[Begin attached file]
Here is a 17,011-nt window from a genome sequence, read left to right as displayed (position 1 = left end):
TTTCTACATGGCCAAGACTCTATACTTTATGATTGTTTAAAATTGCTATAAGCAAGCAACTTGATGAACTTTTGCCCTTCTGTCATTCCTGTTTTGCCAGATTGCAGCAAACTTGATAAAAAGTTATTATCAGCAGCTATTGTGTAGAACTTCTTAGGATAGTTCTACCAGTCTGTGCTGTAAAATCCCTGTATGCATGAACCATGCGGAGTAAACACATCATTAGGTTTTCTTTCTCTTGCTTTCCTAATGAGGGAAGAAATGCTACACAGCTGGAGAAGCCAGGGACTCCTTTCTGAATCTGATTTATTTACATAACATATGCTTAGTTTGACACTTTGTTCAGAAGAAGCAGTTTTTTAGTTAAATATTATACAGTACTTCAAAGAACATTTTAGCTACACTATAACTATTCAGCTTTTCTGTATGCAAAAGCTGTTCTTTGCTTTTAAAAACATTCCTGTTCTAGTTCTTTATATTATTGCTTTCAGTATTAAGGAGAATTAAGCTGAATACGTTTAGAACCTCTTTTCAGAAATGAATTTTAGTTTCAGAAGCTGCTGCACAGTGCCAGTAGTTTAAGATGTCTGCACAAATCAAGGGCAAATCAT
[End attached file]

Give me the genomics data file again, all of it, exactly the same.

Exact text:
Here is a 17,011-nt window from a genome sequence, read left to right as displayed (position 1 = left end):
TTTCTACATGGCCAAGACTCTATACTTTATGATTGTTTAAAATTGCTATAAGCAAGCAACTTGATGAACTTTTGCCCTTCTGTCATTCCTGTTTTGCCAGATTGCAGCAAACTTGATAAAAAGTTATTATCAGCAGCTATTGTGTAGAACTTCTTAGGATAGTTCTACCAGTCTGTGCTGTAAAATCCCTGTATGCATGAACCATGCGGAGTAAACACATCATTAGGTTTTCTTTCTCTTGCTTTCCTAATGAGGGAAGAAATGCTACACAGCTGGAGAAGCCAGGGACTCCTTTCTGAATCTGATTTATTTACATAACATATGCTTAGTTTGACACTTTGTTCAGAAGAAGCAGTTTTTTAGTTAAATATTATACAGTACTTCAAAGAACATTTTAGCTACACTATAACTATTCAGCTTTTCTGTATGCAAAAGCTGTTCTTTGCTTTTAAAAACATTCCTGTTCTAGTTCTTTATATTATTGCTTTCAGTATTAAGGAGAATTAAGCTGAATACGTTTAGAACCTCTTTTCAGAAATGAATTTTAGTTTCAGAAGCTGCTGCACAGTGCCAGTAGTTTAAGATGTCTGCACAAATCAAGGGCAAATCAT